7 Simple, actionable tips for Onpage Website Optimisation

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Online marketing is constantly evolving, with the net result being that websites not properly designed or updated soon fall by the wayside – buried among the dregs at the bottom of search engine page rankings. Search engine optimization (SEO) experts constantly preach that certain design principles must be adhered to from the very inception of web page design.

By incorporating specific details during the development stages, the odds of achieving and maintaining successful page rankings increase dramatically. While this is not The Ultimate Guide to Onpage Optimization, including the steps listed provides a solid foundation for website success.

SEO Checklist

(1)  Make URLs easily searchable.

Easy access to a website is a crucial element in predicting the over-all success that site. With the increasing number of business websites, it is also becoming increasingly difficult to come up with a URL that is unique and memorable. However, consumers rarely remember a long, convoluted URL, suggesting that for maximum success, URLs should be as short as possible. SEO professionals also strongly recommend that URLs include the page level keyword to maximize results.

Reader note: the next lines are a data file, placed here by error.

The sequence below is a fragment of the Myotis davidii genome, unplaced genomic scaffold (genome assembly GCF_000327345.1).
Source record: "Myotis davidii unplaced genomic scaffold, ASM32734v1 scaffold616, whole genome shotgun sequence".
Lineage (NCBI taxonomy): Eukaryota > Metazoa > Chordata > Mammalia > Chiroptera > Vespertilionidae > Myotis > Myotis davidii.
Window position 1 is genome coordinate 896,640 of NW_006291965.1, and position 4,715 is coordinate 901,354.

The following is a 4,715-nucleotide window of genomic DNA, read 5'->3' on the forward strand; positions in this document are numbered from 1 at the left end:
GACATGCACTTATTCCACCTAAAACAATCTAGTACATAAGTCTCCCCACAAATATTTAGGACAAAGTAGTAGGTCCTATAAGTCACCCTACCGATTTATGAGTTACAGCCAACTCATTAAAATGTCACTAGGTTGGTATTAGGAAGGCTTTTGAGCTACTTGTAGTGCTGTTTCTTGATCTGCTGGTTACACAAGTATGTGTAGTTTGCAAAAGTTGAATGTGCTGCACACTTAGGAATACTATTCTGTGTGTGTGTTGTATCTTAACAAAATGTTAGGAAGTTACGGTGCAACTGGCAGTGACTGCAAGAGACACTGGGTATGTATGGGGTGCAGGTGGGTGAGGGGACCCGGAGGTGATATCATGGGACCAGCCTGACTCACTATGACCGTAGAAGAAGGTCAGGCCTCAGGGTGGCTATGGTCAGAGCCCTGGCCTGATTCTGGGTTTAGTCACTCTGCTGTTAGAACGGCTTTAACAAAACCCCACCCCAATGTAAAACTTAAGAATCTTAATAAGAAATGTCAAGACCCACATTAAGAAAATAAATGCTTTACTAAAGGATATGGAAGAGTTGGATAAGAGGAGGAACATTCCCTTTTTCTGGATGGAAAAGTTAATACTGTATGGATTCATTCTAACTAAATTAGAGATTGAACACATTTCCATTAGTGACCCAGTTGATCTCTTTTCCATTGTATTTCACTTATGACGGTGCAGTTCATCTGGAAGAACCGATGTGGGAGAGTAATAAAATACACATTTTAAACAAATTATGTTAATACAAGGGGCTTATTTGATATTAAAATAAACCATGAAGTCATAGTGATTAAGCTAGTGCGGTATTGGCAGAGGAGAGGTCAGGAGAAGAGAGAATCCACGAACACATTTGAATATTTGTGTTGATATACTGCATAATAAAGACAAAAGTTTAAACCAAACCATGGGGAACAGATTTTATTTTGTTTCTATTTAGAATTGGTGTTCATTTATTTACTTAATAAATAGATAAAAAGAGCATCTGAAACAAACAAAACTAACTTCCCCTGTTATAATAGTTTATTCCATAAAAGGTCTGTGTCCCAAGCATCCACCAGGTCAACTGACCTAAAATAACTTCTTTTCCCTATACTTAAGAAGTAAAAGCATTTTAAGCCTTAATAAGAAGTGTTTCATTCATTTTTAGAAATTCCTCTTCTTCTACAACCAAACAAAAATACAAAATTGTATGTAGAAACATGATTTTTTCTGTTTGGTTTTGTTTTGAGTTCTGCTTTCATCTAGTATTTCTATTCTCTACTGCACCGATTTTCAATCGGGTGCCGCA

Matthew Mayer of 3 Digital comments: “With the rapid move to mobile devices and social networks, the use of long, clumsy URLs becomes even more problematic, as accessing or sharing long URLs is difficult when using smartphones or tablets. A key element of website success is accessibility and ease of use from any device. When either of those elements is ignored during the design phase, the success of the site will suffer.”

(2)  – Use appropriate, original meta titles and descriptions.

While some SEO professionals may argue that meta titles and descriptions are not really relevant today, it is crucial that designers pay attention to all aspects of web page design, as even a modest algorithm change by Google or Yahoo can seriously undermine the ranking of an otherwise quality website. Any assistance that guides search engines to a site should be encouraged.

(3)  – Encourage design elements that maximize website loading speed.

Google’s push for improving user experiences should also push website designers to look for ways to see that sites load quickly and easily. While a modest delay in loading a page may be tolerated by a user, major delays will not. In other words, a site that is slow to load will result in more click-throughs as users seek better service elsewhere. While the search engines may not impose significant penalties for slow loading at this point, slow loading sites penalize themselves by encouraging potential customers to click on the next site listed rather than wait for a response.

(4)  – Control the amount and quality of written content.

Google’s Panda and Penguin updates targeted website content quantity and quality. Pages with content that is of questionable quality now find themselves penalized significantly. Search engines are always seeking ways to attract and retain users, as their advertising revenue suffers when users migrate to competing search engines. That also means the search engines will adopt ways to minimize the presence of lesser quality sites.